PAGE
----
Children And Families
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PLoS ONE ◽  
2021 ◽  
Vol 16 (10) ◽  
pp. e0258959
Franceli L. Cibrian ◽  
Elissa Monteiro ◽  
Elizabeth Ankrah ◽  
Jesus A. Beltran ◽  
Arya Tavakoulnia ◽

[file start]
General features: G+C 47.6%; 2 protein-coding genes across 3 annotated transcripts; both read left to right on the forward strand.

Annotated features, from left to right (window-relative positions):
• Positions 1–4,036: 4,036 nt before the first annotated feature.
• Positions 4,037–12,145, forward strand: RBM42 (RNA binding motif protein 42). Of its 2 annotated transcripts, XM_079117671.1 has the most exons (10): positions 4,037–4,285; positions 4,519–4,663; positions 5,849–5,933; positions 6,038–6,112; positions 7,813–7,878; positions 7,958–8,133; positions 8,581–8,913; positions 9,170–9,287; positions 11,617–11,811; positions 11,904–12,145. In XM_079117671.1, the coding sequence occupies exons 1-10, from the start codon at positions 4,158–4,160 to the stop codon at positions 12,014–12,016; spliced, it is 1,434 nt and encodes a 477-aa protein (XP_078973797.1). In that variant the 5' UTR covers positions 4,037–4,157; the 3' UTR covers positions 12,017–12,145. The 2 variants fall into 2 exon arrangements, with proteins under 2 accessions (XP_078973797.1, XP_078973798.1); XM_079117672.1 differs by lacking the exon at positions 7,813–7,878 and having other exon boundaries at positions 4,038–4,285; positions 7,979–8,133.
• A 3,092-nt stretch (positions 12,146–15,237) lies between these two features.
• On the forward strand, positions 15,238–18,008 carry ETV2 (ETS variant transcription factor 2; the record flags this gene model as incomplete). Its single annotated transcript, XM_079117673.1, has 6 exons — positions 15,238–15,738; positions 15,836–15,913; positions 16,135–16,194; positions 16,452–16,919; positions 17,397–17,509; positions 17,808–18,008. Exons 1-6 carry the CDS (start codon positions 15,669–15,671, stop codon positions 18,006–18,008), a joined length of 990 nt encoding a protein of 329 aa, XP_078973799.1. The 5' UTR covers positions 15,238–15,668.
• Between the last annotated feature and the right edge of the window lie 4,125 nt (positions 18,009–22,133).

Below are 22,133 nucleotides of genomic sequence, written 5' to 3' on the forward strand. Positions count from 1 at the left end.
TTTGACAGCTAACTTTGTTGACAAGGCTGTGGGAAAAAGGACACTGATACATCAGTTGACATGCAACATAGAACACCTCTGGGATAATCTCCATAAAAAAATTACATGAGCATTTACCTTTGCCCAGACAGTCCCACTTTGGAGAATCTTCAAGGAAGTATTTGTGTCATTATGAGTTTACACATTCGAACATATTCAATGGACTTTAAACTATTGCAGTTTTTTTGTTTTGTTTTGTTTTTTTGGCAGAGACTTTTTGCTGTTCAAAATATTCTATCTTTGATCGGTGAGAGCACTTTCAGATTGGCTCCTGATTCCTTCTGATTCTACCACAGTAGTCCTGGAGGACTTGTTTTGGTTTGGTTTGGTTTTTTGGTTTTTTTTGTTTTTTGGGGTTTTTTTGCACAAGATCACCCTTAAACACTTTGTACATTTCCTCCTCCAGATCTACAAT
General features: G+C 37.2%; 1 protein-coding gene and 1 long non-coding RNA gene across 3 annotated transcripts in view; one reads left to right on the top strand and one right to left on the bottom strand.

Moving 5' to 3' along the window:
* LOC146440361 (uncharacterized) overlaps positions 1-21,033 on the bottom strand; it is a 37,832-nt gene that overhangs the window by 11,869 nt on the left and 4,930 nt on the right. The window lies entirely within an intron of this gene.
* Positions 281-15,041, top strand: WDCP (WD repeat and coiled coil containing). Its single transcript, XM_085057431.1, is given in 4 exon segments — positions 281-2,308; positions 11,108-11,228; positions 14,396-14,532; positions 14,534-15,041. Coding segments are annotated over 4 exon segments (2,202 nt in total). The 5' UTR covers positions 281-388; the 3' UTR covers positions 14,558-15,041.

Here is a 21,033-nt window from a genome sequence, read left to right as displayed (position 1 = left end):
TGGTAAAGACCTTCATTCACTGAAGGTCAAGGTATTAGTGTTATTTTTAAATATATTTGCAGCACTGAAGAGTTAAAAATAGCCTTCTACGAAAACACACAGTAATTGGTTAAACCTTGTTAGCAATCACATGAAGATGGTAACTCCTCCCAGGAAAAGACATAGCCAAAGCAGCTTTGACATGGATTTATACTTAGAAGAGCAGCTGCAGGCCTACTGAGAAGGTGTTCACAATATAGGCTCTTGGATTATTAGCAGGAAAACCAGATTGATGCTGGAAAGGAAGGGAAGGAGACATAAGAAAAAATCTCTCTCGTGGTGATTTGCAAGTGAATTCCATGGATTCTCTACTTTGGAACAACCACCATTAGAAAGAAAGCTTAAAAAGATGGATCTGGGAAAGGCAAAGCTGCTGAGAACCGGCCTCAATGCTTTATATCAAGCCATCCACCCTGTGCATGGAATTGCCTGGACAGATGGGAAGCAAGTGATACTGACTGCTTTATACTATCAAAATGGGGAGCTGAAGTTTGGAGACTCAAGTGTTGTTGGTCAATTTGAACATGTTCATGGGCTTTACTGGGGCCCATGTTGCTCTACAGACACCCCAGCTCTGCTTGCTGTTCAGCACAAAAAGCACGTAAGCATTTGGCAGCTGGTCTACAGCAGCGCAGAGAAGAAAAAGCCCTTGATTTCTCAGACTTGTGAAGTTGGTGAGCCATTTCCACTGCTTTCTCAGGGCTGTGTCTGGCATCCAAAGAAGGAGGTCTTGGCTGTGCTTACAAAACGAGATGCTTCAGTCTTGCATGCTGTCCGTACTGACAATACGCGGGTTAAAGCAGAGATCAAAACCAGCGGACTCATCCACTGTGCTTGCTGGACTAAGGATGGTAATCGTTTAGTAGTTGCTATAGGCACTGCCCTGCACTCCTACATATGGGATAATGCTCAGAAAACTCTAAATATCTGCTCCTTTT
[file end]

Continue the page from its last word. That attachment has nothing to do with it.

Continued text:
Distance learning in response to the COVID-19 pandemic presented tremendous challenges for many families. Parents were expected to support children’s learning, often while also working from home. Students with Attention Deficit Hyperactivity Disorder (ADHD) are at particularly high risk for setbacks due to difficulties with organization and increased risk of not participating in scheduled online learning. This paper explores how smartwatch technology, including timing notifications, can support children with ADHD during distance learning due to COVID-19. We implemented a 6-week pilot study of a Digital Health Intervention (DHI) with ten families. The DHI included a smartwatch and a smartphone. Google calendars were synchronized across devices to guide children through daily schedules. After the sixth week, we conducted parent interviews to understand the use of smartwatches and the impact on children’s functioning, and we collected physiological data directly from the smartwatch. Our results demonstrated that children successfully adopted the use of the smartwatch, and parents believed the intervention was helpful, especially in supporting the development of organizational skills in their children. Overall, we illustrate how even simple DHIs, such as using smartwatches to promote daily organization and task completion, have the potential to support children and families, particularly during periods of distance learning. We include practical suggestions to help professionals teach children with ADHD to use smartwatches to improve organization and task completion, especially as it applies to supporting remote instruction.